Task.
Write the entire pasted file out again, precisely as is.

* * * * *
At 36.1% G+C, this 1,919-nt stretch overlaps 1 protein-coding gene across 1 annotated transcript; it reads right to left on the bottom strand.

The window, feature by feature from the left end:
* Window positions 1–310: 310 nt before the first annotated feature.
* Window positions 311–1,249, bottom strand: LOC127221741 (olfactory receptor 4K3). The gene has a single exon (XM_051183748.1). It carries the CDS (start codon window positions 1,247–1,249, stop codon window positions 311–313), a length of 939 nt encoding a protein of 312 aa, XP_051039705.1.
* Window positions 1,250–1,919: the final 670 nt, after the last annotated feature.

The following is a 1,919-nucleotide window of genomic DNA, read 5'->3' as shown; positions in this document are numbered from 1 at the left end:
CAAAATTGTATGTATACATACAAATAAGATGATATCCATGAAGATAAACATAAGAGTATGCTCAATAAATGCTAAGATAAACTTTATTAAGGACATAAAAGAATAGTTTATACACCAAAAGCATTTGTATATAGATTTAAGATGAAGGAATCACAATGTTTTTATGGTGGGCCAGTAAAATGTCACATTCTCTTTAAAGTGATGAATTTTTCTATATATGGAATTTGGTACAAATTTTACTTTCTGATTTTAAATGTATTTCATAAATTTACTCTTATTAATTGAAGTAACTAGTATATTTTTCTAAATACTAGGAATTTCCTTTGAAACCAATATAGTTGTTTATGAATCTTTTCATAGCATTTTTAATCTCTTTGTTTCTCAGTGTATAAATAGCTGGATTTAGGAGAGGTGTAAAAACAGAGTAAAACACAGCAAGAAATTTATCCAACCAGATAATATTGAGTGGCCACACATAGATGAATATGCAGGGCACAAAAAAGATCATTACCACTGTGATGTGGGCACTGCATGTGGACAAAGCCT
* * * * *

At 36.1% G+C, this 1,919-nt stretch overlaps 1 protein-coding gene across 1 annotated transcript; it reads right to left on the bottom strand.

The window, feature by feature from the left end:
* Window positions 1–310: 310 nt before the first annotated feature.
* Window positions 311–1,249, bottom strand: LOC127221741 (olfactory receptor 4K3). The gene has a single exon (XM_051183748.1). It carries the CDS (start codon window positions 1,247–1,249, stop codon window positions 311–313), a length of 939 nt encoding a protein of 312 aa, XP_051039705.1.
* Window positions 1,250–1,919: the final 670 nt, after the last annotated feature.

The following is a 1,919-nucleotide window of genomic DNA, read 5'->3' as shown; positions in this document are numbered from 1 at the left end:
CAAAATTGTATGTATACATACAAATAAGATGATATCCATGAAGATAAACATAAGAGTATGCTCAATAAATGCTAAGATAAACTTTATTAAGGACATAAAAGAATAGTTTATACACCAAAAGCATTTGTATATAGATTTAAGATGAAGGAATCACAATGTTTTTATGGTGGGCCAGTAAAATGTCACATTCTCTTTAAAGTGATGAATTTTTCTATATATGGAATTTGGTACAAATTTTACTTTCTGATTTTAAATGTATTTCATAAATTTACTCTTATTAATTGAAGTAACTAGTATATTTTTCTAAATACTAGGAATTTCCTTTGAAACCAATATAGTTGTTTATGAATCTTTTCATAGCATTTTTAATCTCTTTGTTTCTCAGTGTATAAATAGCTGGATTTAGGAGAGGTGTAAAAACAGAGTAAAACACAGCAAGAAATTTATCCAACCAGATAATATTGAGTGGCCACACATAGATGAATATGCAGGGCACAAAAAAGATCATTACCACTGTGATGTGGGCACTGCATGTGGACAAAGCCT